October proved to be a very good month for markets after a challenging third quarter, as risk assets rallied strongly during the period. Sentiment was supported mainly by a decline in expectations for interest rate increases, with speculation that central banks (specifically the Federal Reserve) would start to ‘pivot’, become less hawkish and start to slow the pace of rate increases.  The restoration of some stability in the UK government, with Rishi Sunak replacing Liz Truss as prime minister, and a greater emphasis placed on fiscal prudence also assisted in stabilising markets, especially UK government bond markets. Warm weather in Europe helped to reduce natural gas prices, taking some pressure off consumers, companies, and governments that are looking to stockpile ahead of winter.

Global equity markets (+6.1%) were up sharply on the month. A large weighting to the technology sector benefited US equities (+7.9%), while emerging market equities (-2.6%) were held back by the big decline in Chinese stocks over fears that President Xi Jinping’s third term as Chinese Community Party (CCP) leader may be less market friendly. In terms of style, value / cyclical stocks (+8.5%) outperformed the more growth (+3.5%) oriented equities. This reflected in sector performance, with energy (+18.0%), industrials (+9.8%) and financials (+7.8%) the best performing areas. At the other end of the spectrum communication services (-0.9%), consumer discretionary (-0.4%) and real estate (-0.3%) lagged.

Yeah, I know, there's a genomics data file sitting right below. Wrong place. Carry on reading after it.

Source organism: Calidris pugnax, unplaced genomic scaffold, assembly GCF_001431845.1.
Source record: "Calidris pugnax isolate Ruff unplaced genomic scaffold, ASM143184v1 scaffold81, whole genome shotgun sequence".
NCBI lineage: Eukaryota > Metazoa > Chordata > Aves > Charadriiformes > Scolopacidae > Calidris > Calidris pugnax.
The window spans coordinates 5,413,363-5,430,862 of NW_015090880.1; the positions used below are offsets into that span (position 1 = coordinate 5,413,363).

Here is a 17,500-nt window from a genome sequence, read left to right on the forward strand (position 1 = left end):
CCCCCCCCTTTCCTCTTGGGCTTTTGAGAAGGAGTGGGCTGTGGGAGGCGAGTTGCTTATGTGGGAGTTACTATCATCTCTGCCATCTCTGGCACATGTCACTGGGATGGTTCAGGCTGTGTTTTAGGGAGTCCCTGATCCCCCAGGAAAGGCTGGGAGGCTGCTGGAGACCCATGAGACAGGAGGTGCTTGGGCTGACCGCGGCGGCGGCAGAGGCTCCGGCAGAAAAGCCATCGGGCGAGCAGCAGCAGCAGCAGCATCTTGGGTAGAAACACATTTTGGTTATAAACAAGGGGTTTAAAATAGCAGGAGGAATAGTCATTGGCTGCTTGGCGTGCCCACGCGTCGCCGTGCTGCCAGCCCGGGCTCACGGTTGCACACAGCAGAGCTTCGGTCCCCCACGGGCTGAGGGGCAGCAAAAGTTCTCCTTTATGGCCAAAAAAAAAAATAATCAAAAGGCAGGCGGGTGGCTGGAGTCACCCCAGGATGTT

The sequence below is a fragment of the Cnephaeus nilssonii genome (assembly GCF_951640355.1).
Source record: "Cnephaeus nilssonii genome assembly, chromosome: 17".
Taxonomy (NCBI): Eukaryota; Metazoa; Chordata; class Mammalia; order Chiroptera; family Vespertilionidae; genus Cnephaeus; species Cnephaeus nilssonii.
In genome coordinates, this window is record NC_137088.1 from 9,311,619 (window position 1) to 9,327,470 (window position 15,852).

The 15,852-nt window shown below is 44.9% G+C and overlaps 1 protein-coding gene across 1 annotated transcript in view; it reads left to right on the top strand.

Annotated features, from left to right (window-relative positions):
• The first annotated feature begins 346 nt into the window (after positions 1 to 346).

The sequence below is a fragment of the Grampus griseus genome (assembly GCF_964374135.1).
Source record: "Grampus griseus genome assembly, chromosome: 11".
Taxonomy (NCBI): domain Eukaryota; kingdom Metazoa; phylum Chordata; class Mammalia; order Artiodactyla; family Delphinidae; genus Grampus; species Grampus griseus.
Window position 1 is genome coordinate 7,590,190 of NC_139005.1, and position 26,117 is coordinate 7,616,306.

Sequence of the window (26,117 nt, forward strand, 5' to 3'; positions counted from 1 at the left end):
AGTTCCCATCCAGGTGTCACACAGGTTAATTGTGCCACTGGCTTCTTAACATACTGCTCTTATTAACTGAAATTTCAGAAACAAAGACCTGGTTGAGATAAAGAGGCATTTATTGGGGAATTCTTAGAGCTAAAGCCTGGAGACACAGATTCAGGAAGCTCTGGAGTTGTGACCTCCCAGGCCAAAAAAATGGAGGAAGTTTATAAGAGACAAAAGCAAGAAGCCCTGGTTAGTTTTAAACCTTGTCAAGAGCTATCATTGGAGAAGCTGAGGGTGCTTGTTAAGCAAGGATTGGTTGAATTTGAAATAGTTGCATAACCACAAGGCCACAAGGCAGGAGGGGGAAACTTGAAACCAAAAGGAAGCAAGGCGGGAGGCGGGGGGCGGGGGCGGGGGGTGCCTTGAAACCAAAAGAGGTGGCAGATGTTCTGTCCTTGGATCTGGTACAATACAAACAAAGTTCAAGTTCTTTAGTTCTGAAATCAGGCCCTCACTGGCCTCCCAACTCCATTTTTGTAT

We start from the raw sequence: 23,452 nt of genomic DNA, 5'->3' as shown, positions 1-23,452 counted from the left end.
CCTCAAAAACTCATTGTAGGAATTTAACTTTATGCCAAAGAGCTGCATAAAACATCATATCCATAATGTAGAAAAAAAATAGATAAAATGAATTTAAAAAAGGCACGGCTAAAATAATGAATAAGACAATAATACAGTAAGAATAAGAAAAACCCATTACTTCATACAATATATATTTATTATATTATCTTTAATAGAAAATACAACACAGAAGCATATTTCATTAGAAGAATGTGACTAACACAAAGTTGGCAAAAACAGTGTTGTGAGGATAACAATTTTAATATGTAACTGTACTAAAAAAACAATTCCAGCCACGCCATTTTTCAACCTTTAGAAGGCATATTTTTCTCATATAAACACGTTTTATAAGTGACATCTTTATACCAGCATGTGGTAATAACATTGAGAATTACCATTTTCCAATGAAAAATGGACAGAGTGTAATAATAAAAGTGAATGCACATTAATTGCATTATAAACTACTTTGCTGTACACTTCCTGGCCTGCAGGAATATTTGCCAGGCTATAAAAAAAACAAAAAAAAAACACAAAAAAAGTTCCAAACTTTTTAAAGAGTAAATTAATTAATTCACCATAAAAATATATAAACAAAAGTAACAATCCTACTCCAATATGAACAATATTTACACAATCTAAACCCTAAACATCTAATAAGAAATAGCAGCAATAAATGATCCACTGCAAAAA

Within fixed income markets, the strong rally in equity markets meant lower-rated (below investment grade) credit outperformed government bonds over the period. Looking at the detail, global government bond prices were basically flat (-0.1%), UK government bonds (+3.1%) outperformed with yields falling back towards pre-mini budget levels. Elsewhere, global investment grade credit (-0.6%) declined slightly, and global emerging market debt (+0.1%) was largely unchanged. It was at the riskier end of the credit spectrum with global high yield (+1.9%) that produced the best returns in October.

In terms of real assets, property in the form of global REITs (+3.0%) and global listed infrastructure (+4.8%) both generated good returns, albeit slightly less than equities over the month. Commodities (+2.0%) also rose in October, but this was led primarily by crude oil (+11.1%), as OPEC members agreed to impose deep cuts to supply. In comparison, the strength of the US dollar and the likelihood of further interest rate rises continued to weigh on gold (-1.6%).

FTSE 100 6893.81 7094.53
DJ Ind. Average 28725.51 32732.95
S&P Composite 3585.62 3871.98
Nasdaq 100 10971.22 11405.57
Nikkei 25937.21 27587.46
£/$ 1.117 1.1469
€/£ 0.87751 0.86205
€/$ 0.9802 0.9882
£ Base Rate 2.25 2.25
Brent Crude 85.14 92.81
Gold 1660.61 1633.56

This month’s values quoted as at 31/10/2022. The above values are sourced from Bloomberg and are quoted in the relevant currency.